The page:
The Canadian Privacy Law Blog: Developments in privacy law and writings of a Canadian privacy lawyer, containing information related to the Personal Information Protection and Electronic Documents Act (aka PIPEDA) and other Canadian and international laws.
The author of this blog, David T.S. Fraser, is a Canadian privacy lawyer who practices with the firm of McInnes Cooper. He is the author of the Physicians' Privacy Manual. He has a national and international practice advising corporations and individuals on matters related to Canadian privacy laws.
For full contact information and a brief bio, please see David's profile.
The views expressed herein are solely the author's and should not be attributed to his employer or clients. Any postings on legal issues are provided as a public service, and do not constitute solicitation or provision of legal advice. The author makes no claims, promises or guarantees about the accuracy, completeness, or adequacy of the information contained herein or linked to. Nothing herein should be used as a substitute for the advice of competent counsel.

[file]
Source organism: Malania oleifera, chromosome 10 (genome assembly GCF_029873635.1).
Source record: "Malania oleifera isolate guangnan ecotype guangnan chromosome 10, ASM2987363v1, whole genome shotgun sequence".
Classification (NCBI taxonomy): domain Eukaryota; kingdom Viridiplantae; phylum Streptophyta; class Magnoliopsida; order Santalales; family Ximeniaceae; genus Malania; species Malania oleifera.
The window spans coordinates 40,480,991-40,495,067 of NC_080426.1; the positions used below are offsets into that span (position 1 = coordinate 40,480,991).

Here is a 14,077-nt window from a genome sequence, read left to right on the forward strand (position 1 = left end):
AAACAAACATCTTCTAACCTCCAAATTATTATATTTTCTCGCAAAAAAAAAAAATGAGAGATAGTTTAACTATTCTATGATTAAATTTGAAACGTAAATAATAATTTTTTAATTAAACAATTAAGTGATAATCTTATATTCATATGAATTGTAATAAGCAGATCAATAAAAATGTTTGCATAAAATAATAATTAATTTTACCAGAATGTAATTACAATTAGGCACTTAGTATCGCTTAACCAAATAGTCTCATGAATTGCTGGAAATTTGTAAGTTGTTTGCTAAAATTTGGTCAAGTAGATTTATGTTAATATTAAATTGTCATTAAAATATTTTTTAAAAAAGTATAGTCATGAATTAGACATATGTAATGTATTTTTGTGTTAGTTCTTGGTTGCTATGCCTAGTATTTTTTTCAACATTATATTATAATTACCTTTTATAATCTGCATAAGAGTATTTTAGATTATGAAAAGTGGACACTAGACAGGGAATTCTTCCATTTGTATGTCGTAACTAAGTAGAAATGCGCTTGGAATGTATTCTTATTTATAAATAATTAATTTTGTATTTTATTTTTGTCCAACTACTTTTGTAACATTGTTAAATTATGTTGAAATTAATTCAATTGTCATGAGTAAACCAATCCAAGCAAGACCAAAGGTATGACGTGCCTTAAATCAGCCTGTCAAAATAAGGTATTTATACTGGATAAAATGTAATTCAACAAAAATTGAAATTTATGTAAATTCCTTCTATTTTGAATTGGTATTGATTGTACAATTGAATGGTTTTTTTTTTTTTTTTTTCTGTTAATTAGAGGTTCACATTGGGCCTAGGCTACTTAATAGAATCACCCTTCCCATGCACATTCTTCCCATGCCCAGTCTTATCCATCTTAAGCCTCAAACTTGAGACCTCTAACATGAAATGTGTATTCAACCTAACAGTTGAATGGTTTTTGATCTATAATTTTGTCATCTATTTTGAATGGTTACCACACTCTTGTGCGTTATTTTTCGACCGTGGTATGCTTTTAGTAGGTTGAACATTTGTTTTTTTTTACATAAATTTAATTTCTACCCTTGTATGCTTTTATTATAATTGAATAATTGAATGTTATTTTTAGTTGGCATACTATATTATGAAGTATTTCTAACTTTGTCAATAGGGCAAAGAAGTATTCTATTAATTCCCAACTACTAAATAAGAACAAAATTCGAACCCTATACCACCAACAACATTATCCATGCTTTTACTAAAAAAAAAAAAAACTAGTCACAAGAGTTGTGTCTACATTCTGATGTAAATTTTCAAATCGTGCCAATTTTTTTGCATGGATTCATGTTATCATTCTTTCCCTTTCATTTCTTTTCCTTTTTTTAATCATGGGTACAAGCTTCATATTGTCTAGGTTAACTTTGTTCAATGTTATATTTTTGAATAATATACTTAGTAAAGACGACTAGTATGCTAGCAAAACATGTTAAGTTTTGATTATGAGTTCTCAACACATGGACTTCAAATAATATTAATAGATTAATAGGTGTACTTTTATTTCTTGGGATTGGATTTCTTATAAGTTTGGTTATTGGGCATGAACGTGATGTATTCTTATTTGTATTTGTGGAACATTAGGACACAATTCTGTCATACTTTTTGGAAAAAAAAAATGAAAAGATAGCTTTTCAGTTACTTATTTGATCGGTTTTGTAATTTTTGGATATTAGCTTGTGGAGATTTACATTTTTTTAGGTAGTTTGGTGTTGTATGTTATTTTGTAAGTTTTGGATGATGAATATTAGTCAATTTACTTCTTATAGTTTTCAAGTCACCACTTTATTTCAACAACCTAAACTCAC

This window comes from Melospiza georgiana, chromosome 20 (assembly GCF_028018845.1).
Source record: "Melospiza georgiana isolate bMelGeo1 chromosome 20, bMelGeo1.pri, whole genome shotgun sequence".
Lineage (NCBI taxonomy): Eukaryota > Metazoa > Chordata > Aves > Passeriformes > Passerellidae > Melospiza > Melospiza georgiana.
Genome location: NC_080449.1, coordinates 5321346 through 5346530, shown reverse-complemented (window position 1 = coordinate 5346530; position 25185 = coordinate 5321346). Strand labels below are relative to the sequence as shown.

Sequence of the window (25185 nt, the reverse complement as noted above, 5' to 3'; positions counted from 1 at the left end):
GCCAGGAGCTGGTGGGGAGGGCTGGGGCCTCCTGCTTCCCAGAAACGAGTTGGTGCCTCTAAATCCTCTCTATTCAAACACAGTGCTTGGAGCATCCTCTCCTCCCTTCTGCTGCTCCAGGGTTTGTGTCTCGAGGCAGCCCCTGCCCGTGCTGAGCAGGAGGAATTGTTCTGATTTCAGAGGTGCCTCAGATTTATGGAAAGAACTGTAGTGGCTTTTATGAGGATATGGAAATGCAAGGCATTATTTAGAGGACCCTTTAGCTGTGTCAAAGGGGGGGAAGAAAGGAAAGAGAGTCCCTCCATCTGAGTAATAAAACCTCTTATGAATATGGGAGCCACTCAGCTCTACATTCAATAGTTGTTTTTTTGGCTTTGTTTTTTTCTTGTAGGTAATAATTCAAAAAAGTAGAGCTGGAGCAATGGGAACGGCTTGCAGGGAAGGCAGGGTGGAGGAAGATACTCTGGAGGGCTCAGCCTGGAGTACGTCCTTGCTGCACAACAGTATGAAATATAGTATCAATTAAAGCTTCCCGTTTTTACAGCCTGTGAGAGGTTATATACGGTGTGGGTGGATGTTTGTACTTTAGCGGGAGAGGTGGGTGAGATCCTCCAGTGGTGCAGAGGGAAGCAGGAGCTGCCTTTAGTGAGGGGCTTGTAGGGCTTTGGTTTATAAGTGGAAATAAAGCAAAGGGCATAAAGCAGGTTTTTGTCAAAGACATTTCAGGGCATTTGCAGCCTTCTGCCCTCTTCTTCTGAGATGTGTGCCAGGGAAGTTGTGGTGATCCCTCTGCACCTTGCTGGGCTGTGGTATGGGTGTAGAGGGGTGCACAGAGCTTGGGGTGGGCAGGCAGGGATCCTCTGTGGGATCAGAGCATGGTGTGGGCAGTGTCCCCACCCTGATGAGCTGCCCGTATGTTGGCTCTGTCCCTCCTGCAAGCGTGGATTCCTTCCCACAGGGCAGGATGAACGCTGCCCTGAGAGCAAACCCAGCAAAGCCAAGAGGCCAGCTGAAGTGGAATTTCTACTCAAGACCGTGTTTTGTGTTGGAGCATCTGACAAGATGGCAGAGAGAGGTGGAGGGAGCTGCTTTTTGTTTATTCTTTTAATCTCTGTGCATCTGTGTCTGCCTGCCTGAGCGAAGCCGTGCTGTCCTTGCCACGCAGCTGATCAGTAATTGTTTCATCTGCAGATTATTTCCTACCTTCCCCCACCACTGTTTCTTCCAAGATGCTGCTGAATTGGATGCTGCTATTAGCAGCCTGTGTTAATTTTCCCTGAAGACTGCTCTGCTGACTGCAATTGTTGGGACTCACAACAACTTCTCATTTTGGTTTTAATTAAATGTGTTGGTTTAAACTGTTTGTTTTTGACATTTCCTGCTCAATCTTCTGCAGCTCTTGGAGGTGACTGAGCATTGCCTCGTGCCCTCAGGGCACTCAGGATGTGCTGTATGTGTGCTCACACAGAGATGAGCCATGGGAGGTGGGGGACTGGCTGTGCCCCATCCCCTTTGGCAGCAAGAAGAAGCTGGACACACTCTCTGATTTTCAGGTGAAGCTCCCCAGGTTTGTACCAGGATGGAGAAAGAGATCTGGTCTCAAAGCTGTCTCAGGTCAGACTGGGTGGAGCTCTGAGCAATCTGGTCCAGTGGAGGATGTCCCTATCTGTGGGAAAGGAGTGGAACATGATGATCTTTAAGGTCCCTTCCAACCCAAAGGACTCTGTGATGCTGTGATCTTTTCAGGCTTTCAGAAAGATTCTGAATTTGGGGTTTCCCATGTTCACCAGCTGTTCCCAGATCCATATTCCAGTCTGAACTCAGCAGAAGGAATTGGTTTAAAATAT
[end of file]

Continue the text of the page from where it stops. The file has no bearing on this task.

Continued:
This web site is presented for informational purposes only. These materials do not constitute legal advice and do not create a solicitor-client relationship between you and David T.S. Fraser. If you are seeking specific advice related to Canadian privacy law or PIPEDA, contact the author, David T.S. Fraser.
Friday, March 09, 2007
I had the honour of being asked to give a presentation for today's Dalhousie Student Association for Law and Technology conference. I spoke on the topic of privacy, customer information and law enforcement (200k PDF).
I was on a panel with a federal prosecutor and was surprised that we were in substantial agreement on the relationship between private businesses and law enforcement.
The rest of the day was great, as it included such heavyweights in IT law as Rod Burgar, Don Johnston, Duncan Card, Sunny Handa.
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